If you’re like many people, you have an inner voice that isn’t exactly kind. All day long, this voice speaks to you, criticizing and condemning you — is it any wonder you feel bad about yourself? Passively listening to this voice is a recipe for trouble. It fuels your unhappiness. Remember, you are not powerless; you can do something about it! Below, consider specific strategies that work to change the negative self-talk and give yourself compassion.
- Call out the inner critic. The mean voice in your head thrives on your passivity. So start doing something to fight back: Confront the ugly thoughts. Write them down. Journal. By naming the accusations assaulting your mind, you will suddenly have power to respond to them.
- Apply the golden rule — to yourself. You know what you were taught as a child, “Do unto others as you would have them do unto you.” Why not apply it to yourself too? When your own mind tries to bully you, ask yourself if what you’re hearing is something you’d say it to a friend. Or, better yet, would you say it to a child? Everyone was once a child, and the childhood you is still in there. Think about that when you hear an attacking thought and respond the way you would to someone you love.
- Practice mindfulness. It’s hard to change your self-talk when you’re too rushed to pay attention to it. Slowing down with mindfulness can be a wonderful gift to yourself. You could try deep breathing, yoga, meditation, acknowledging the sensations in your body or something else — anything that helps you practice checking in with yourself and being curious about emotions.
- Try positive affirmations. Simple phrases can be great for creating a new feedback loop in your brain. When you’re tempted to beat yourself up about making a mistake, you could practice “everyone makes mistakes” or “I am brave enough to take risks.” As you take initiative in your thought life, notice how it changes the way you feel.
- Cultivate enjoyable hobbies. There are so many stress relievers that can be good for your psyche. Going for a walk, listening to music, dancing, practicing a craft and/or getting together with someone you love can all be mood-boosters and ways to lift your spirits. As you lose yourself in a fun activity, you may find the negative voice gets harder to hear.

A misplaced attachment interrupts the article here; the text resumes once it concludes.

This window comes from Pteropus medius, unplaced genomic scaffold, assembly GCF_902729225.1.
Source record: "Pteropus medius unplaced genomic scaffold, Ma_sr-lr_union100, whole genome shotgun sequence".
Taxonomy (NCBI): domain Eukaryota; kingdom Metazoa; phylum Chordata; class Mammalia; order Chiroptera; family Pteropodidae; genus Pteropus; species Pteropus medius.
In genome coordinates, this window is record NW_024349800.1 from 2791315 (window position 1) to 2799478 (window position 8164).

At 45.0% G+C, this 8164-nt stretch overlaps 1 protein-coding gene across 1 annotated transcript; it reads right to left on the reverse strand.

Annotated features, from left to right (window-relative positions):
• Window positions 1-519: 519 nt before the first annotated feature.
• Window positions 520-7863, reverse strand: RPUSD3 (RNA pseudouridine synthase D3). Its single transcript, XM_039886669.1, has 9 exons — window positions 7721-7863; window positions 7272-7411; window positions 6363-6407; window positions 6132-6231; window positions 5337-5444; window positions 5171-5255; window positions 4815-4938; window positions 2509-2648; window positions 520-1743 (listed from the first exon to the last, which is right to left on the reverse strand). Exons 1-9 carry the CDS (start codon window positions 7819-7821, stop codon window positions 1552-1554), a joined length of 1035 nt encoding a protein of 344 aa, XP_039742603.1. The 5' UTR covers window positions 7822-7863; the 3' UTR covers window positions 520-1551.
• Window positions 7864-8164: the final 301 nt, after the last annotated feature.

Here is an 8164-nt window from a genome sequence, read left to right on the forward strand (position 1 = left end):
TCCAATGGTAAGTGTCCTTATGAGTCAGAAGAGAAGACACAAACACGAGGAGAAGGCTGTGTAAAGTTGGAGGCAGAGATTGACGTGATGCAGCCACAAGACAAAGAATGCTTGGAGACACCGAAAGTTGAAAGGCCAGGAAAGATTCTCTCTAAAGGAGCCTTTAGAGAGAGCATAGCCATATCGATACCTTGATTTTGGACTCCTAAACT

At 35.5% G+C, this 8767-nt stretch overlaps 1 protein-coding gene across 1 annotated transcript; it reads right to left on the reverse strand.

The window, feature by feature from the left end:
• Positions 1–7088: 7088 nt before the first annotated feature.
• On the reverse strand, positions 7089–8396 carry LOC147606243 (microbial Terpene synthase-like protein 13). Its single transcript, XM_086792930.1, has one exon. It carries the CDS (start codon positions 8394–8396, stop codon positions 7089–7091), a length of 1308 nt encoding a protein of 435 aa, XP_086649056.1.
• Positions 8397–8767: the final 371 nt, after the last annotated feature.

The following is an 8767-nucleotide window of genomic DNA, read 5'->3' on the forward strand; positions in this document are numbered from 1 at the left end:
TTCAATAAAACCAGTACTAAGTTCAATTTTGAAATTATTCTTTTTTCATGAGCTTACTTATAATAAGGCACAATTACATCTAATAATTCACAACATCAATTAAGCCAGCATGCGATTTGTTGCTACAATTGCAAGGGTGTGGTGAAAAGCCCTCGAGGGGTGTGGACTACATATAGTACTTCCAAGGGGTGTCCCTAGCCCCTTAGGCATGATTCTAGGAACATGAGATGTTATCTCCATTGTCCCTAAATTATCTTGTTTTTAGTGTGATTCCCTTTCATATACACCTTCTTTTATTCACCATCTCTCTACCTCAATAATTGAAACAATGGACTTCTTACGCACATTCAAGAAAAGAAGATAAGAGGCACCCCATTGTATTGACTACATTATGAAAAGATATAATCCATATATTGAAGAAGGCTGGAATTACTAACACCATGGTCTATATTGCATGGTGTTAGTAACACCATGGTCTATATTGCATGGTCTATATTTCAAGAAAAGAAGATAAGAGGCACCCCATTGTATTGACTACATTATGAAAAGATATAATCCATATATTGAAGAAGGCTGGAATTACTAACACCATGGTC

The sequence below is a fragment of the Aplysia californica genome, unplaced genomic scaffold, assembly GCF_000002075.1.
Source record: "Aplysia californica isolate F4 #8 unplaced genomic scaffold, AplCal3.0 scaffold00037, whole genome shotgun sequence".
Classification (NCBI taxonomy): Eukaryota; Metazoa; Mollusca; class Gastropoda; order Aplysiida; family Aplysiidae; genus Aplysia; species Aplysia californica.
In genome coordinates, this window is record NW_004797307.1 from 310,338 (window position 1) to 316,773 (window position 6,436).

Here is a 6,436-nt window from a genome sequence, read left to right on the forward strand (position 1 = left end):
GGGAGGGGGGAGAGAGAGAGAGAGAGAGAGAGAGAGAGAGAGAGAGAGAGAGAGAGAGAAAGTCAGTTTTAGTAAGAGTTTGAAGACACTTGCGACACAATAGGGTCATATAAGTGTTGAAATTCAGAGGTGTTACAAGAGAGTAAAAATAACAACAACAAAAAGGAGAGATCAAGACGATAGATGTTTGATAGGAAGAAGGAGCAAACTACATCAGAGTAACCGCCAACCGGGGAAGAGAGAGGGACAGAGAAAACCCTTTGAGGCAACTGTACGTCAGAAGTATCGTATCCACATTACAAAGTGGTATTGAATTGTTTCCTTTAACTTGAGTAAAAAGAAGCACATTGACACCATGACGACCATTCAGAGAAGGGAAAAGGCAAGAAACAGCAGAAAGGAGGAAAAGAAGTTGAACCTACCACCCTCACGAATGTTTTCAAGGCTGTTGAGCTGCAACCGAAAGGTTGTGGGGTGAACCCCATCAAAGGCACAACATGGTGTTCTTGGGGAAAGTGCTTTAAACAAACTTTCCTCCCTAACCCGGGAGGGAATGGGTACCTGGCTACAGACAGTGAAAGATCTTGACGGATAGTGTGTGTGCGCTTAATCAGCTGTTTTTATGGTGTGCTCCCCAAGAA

- Keep a gratitude journal. Daily logging things for which you are thankful is another great way to experience more joy and less negativity. Even small pleasures such as good food, a text from a friend, getting outside or having a hot shower are worth noticing and celebrating. They can help flip the switch from downcast to upbeat.
- Be kind to someone else. Sometimes, helping someone else can actually help yourself. How? When you smile at a stranger, give someone your place in line, call a friend or help someone in need, you get your focus off the negative cycle in your head. Plus, you get to experience the power of brightening someone’s day — always a mood booster.
- Get help. Along with all the ideas above, one of the best kindnesses you can give yourself is to seek help from professional mental health services. Skilled counselors and therapists can make an enormous difference in the way you think and feel. Trained to listen, they can model kindness to you as you learn to give it for yourself, too. When you want to invest in yourself, this is a worthwhile step to take.
Everyone deserves compassion — and that includes you. Move towards a kinder, more loving way of talking to yourself by incorporating the habits above.